The calm little Île Saint-Louis has nothing in common with its larger neighbour Île de la Cité. Named after King Louis IX, it does not include great monuments except for a few Hôtels Particuliers. Nevertheless, the island is valued for its beautiful quays surrounding a peaceful residential district in the heart of Paris.
About the Île Saint-Louis
With an area of 11 hectares the island is smaller than the neighbouring Île de la Cité. It has the shape of a parallelogram of 525m by 250m. The longest diagonal (from the Place Louis Aragon to the square Barye) is 700 metre long.
There are some 2,500 people residing in the island, called ‘Ludovisiens’ (m) and ‘Ludovisiennes’ (f).
The Île Saint-Louis is linked by two bridges to the Left Bank (Pont de la Tournelle and Pont de Sully) and three to the Right Bank (Pont Louis-Philippe, Pont Marie and Pont de Sully). One bridge (Pont Saint Louis) connects the island to the Île de la Cité.
A bit of history
Before being laid out in the 17th century, the natural island was called Île Notre-Dame.
The island was given to the bishop of Paris by the King Charles the Bald in 867 who turned it as a pastureland for the grazing of market cattle and served as a storage place for stocking wood.
In the 13th century when the rampart of Philip Augustus was being built, a channel was created as an extension to the wall. The western part of the island kept its name while the eastern part was renamed Île aux Vaches (Cows’ island).
The two islands were reunited in the 17th century when a major urban planning was launched by the king. Christophe Marie, General Builder for Public Works, filled in the ditch and proceeded with the housing development. The first houses were built on the island in 1640 and by 1664 the entire island was covered by buildings, including many hôtels particuliers.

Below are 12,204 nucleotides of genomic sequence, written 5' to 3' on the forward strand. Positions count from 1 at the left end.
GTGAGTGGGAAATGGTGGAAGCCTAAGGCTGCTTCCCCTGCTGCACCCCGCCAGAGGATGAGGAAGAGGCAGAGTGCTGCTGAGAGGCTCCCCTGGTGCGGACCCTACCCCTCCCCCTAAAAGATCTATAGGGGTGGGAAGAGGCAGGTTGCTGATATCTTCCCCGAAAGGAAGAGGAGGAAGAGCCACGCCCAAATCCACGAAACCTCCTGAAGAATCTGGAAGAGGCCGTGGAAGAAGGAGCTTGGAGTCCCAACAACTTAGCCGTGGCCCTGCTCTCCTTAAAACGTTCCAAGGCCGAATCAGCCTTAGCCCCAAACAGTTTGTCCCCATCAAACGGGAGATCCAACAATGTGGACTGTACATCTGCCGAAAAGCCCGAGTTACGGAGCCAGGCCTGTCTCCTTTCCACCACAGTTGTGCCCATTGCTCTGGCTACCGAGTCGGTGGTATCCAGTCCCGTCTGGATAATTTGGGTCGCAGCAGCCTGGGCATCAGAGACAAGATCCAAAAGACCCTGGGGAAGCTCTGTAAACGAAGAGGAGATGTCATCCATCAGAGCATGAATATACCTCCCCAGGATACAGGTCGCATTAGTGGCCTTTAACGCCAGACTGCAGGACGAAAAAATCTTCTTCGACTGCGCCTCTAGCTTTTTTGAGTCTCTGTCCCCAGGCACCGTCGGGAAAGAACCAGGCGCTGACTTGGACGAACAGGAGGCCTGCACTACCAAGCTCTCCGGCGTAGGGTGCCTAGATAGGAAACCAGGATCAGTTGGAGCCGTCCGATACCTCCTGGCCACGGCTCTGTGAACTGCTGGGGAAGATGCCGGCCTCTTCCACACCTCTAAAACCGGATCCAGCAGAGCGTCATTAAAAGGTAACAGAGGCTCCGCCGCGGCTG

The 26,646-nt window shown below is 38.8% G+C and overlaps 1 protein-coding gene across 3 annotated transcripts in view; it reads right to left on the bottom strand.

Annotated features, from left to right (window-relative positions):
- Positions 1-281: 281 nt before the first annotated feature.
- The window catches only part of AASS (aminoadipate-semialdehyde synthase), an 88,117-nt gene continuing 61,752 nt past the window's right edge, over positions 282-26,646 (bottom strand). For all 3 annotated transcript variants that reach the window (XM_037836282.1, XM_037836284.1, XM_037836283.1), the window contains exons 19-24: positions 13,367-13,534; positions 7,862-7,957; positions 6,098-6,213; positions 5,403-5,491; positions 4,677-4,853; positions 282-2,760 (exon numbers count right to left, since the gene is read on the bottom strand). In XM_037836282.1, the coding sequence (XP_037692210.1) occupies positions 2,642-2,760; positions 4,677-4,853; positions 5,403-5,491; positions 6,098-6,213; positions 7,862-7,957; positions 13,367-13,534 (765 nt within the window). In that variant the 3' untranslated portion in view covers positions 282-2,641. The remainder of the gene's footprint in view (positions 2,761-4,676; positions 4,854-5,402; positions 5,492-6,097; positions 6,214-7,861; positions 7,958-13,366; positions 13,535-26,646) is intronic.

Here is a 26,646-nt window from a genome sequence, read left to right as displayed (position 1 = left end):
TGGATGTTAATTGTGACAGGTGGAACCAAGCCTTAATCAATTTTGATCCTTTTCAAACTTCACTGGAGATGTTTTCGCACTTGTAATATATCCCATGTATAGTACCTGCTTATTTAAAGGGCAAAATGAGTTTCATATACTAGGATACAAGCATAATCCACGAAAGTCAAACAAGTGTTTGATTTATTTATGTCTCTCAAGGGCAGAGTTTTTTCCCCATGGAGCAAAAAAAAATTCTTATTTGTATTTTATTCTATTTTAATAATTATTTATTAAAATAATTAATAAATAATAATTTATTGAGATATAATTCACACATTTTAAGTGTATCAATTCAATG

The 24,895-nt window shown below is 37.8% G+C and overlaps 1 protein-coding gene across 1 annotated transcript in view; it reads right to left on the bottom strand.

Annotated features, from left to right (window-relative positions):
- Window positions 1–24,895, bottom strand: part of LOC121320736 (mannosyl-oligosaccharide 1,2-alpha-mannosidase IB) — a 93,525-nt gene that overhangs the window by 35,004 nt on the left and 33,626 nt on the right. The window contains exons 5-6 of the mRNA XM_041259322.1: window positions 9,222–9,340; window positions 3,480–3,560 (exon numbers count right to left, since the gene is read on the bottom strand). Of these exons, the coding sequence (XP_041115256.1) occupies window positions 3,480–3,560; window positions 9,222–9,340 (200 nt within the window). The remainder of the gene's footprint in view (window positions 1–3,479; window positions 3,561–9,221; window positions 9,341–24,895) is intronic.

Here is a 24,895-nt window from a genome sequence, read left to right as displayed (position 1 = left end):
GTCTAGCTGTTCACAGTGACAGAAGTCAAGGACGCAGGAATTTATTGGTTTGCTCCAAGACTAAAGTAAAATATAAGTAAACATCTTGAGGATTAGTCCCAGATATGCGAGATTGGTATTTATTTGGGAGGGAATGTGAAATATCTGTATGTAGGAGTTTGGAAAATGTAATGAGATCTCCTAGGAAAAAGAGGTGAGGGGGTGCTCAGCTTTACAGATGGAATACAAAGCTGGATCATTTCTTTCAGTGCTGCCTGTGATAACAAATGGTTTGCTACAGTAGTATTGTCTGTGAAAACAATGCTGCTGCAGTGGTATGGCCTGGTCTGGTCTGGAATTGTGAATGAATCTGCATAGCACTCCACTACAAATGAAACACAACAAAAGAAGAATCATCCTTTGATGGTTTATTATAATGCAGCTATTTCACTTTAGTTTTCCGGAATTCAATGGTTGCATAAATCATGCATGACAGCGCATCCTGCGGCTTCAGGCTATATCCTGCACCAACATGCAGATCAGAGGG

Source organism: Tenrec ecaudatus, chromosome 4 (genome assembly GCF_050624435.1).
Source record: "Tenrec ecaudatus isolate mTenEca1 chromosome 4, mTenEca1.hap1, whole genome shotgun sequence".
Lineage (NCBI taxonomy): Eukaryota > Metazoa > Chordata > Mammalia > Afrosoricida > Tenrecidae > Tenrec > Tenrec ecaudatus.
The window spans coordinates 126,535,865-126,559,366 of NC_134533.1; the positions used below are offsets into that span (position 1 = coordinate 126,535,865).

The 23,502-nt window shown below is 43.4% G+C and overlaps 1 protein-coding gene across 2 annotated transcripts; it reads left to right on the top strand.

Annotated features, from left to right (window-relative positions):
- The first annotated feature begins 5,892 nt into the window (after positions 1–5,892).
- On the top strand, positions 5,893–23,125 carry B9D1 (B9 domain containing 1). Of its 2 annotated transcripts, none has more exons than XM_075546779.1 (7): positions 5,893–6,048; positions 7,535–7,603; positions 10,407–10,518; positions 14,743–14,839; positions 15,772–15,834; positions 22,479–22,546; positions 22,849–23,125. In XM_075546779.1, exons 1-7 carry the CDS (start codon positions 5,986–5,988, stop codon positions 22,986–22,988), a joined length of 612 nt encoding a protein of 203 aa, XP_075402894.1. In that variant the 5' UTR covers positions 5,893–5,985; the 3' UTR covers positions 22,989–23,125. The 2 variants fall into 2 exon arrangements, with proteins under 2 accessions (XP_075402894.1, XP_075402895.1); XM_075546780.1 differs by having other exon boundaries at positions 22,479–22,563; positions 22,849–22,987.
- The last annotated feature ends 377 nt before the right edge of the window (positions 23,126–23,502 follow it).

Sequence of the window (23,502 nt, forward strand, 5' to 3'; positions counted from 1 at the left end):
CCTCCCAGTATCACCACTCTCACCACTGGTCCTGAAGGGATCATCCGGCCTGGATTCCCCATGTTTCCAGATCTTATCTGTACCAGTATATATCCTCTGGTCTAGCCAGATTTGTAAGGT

The architect worked on tracing streets at right angles. A long central axis crossed the island from east to west and took the name of rue Saint-Louis-en-L’Île. The island was bordered by four quays: Quai d’Anjou, Quai de Bourbon, Quai d’Orléans and Quai de Béthune.
A great number of townhouses (or small palaces) was designed by renowned architect Louis Le Vau (1612-1670) who had his family set up there. Contrary to townhouses in the Marais that were oriented towards an inner courtyard, the dwellings on the island were opened towards the outside with windows and balconies looking out to the Seine.
A couple of bridges were created to link the island to the Left and Right Banks: Pont Marie (1635), Pont de la Tournelle (1656). In 1630 a bridge was inaugurated between the island and the Île de la Cité: Pont Saint-Louis. Since its creation, it has been rebuilt six times.
In 1725 the island took its current name after Louis IX – also known as Saint-Louis. Legend has it that the king would have come regularly to the Île aux Vaches to pray. There he would have taken the cross with his knights in 1269 before participating to the Eighth Crusade.
Île Saint-Louis: Heritage
Unlike the Île de la Cité, the Île Saint-Louis does not have famous monuments. However there are a few interesting places and sites to discover…
The Hôtels Particuliers
The Île Saint-Louis is renowned for its townhouses or hôtels particuliers. Most of them have been built on the banks of River Seine. The three main ones are:
- Hôtel Lambert
- Hôtel de Lauzun
- Hôtel Le Vau
Church of Saint-Louis-en-L’Île
The island includes one parish church: Saint-Louis-en-l’Île. Designed by architect François Le Vau, it was built between 1624 and 1726 in Classical style. The curious campanile is 30 metre tall and has the shape of an obelisk. The inside of the church is decorated in Baroque style.
The little shady square of Place Louis-Aragon at the north-western tip of the island is a beautiful spot for photographers. It opens onto a romantic view of the banks of the Seine with Notre-Dame in the distance. In 2012 the square was named after writer Louis Aragon and a street sign includes a few of his lines referring to the Île Saint-Louis:
Au cœur de la ville
Où tout est tranquille